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Netherlands - Weird CAPTAIN WESTERLING Memoirs - 1st edition!!!! - Guerilla Warfare - Depot Special Troops - Westerner - WITH letter - 1952

Netherlands - Weird CAPTAIN WESTERLING Memoirs - 1st edition!!!! - Guerilla Warfare - Depot Special Troops - Westerner - WITH letter - 1952

Up for auction is a rare 1st edition of the memories of the infamous Westerling and his special forces. Very confronting book about fighting the Indonesian independence warriors and his previous actions. I will let the photo's do the talking, it includes an original letter from Westerling that was found in the book with some other documents including a newspaper article.

Great and rare memories of a extremely debated commander in military history!

Indonesian independence war
Raymond Pierre Paul Westerling (31 August 1919 – 26 November 1987) was a Greek-Dutch military officer of the Royal Netherlands East Indies Army. He orchestrated a counter guerrilla in Sulawesi during the Indonesian National Revolution after World War II and participated in a coup attempt against the Indonesian government in January 1950, a month after the official transfer of sovereignty. Both actions were denounced as war crimes by the Indonesian authorities. Born in the Ottoman Empire, his nickname was "The Turk", however Westerling was actually of Greek ethnic background.

The Indonesian National Revolution (Indonesian: Revolusi Nasional Indonesia) began shortly after Japan's capitulation on August 15, 1945, followed by the proclamation of the Republic of Indonesia on August 17, 1945, and ended with the transfer of sovereignty over the Dutch East Indies colony ( excluding Western New Guinea) by the Kingdom of the Netherlands to the United States of Indonesia in December 1949. The creation of those United States of Indonesia, however, only partially met the demands of the insurgents who had full independence proclaimed.

Shortly after the Japanese surrender on August 15, 1945, hostilities broke out between Indonesian nationalists and British Commonwealth forces who had taken strategic positions in the archipelago. In October 1945 the battle for Surabaya broke out, a city that the nationalists had to give up after bloody fighting.

No Dutch armed forces were involved in this battle. In March 1946 Dutch troops were allowed in Indonesia to take over the British positions.

The Dutch government did not recognize the Republic of Indonesia as an independent state, but regarded it as a rebellious movement within the colony of the Dutch East Indies. It should be noted that, in the Linggadjati agreement to be discussed below, the Republic had recognized the sovereignty of the Netherlands during a transitional period. In fact, it is not a war but an insurrection. In that same agreement, the Netherlands had de facto recognized the Republic.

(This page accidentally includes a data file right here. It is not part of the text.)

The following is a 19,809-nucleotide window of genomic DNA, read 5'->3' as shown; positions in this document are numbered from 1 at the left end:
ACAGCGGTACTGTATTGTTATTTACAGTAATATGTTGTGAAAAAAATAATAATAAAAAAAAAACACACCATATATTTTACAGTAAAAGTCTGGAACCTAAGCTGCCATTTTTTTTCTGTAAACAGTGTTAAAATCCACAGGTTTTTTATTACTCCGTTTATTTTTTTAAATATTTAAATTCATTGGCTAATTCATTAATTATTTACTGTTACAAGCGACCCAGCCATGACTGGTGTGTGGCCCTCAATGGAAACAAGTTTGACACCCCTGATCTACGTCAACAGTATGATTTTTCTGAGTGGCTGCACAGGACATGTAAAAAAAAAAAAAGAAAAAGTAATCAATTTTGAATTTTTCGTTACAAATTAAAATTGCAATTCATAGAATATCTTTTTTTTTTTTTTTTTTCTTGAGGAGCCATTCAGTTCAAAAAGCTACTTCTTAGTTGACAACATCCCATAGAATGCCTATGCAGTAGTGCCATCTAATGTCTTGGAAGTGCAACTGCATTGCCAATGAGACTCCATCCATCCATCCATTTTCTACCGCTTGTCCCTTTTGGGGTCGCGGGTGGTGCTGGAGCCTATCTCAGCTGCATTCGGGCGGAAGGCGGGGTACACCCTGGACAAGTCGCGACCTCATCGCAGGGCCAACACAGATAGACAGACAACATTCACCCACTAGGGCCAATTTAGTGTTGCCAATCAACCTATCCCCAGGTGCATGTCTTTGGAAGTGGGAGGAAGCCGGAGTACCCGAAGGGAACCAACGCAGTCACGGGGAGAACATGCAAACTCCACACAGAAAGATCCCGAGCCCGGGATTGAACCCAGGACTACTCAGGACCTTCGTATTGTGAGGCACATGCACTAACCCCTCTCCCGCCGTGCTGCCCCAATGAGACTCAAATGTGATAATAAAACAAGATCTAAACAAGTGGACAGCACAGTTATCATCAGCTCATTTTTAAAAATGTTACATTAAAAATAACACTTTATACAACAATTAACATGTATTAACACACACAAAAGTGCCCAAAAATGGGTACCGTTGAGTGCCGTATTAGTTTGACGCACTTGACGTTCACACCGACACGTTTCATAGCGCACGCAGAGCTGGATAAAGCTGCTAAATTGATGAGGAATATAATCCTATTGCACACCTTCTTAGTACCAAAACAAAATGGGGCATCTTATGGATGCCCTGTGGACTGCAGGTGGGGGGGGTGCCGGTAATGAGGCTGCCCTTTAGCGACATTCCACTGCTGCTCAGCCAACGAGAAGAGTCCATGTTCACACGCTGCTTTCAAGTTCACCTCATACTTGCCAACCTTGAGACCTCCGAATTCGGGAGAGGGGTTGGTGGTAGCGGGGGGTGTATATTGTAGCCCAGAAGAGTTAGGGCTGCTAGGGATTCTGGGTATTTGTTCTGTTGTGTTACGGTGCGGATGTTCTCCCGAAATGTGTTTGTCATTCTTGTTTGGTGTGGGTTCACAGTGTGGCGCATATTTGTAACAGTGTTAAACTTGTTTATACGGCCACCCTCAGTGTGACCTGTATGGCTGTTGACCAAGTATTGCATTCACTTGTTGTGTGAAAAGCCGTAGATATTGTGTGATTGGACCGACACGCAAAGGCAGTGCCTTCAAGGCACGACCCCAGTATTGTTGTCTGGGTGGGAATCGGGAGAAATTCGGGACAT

In traditional Dutch historiography and in the Dutch media this episode is often referred to by the term 'police actions' used by the then government (also called 'police actions',[2] Indonesian: Aksi Polisionil). It was the name for two offensive operations lasting several weeks by Dutch armed forces during the Indonesian National Revolution. These operations took place on the islands of Java and Sumatra from July 21 to August 5, 1947 (first action, "Operation Product") and December 19, 1948 to January 5, 1949 (second action, "Operation Crow") and their objective was to restore Dutch authority over certain areas.[3]

The police actions are therefore not the same as - but are part of - the Indonesian Independence Struggle. This revolt mainly had the character of a guerrilla of the Indonesian nationalists against the Dutch troops. The hostilities lasted until the cease-fire in the night of 10 to 11 August 1949. In some places there was fighting afterwards, as a result of which Dutch soldiers were also killed.

During the almost four-year military presence of the Netherlands in Indonesia, approximately 5,000[1] Dutch soldiers lost their lives, about half of whom were killed in combat. The rest died as a result of illness and accidents. Tens of thousands of people were killed among the (Indonesian) Dutch civilian population, as well as among Moluccans and Chinese, as a result of acts of violence by Indonesian nationalists. On the Indonesian side, at least approximately 97,000 people were killed as a result of Dutch military action, both soldiers and civilians.[4] In addition, there was a plurality of violence between Indonesians themselves. The Madiun affair has already killed 35,000 communists.

After 1949, the struggle (apart from the coup of ex-Captain Westerling in 1950) flared up once more. That was during the hostilities preceding the handover of Dutch New Guinea in 1962.

Type Guerilla Warfare - Depot Special Troops - Westerner - WITH letter
Country of Origin Netherlands
Army Unit Weird CAPTAIN WESTERLING Memoirs - 1st edition!!!!
Year of Manufacture 1952
Original/ Replica Original
Condition Good condition
Comes with certificate of authenticity No
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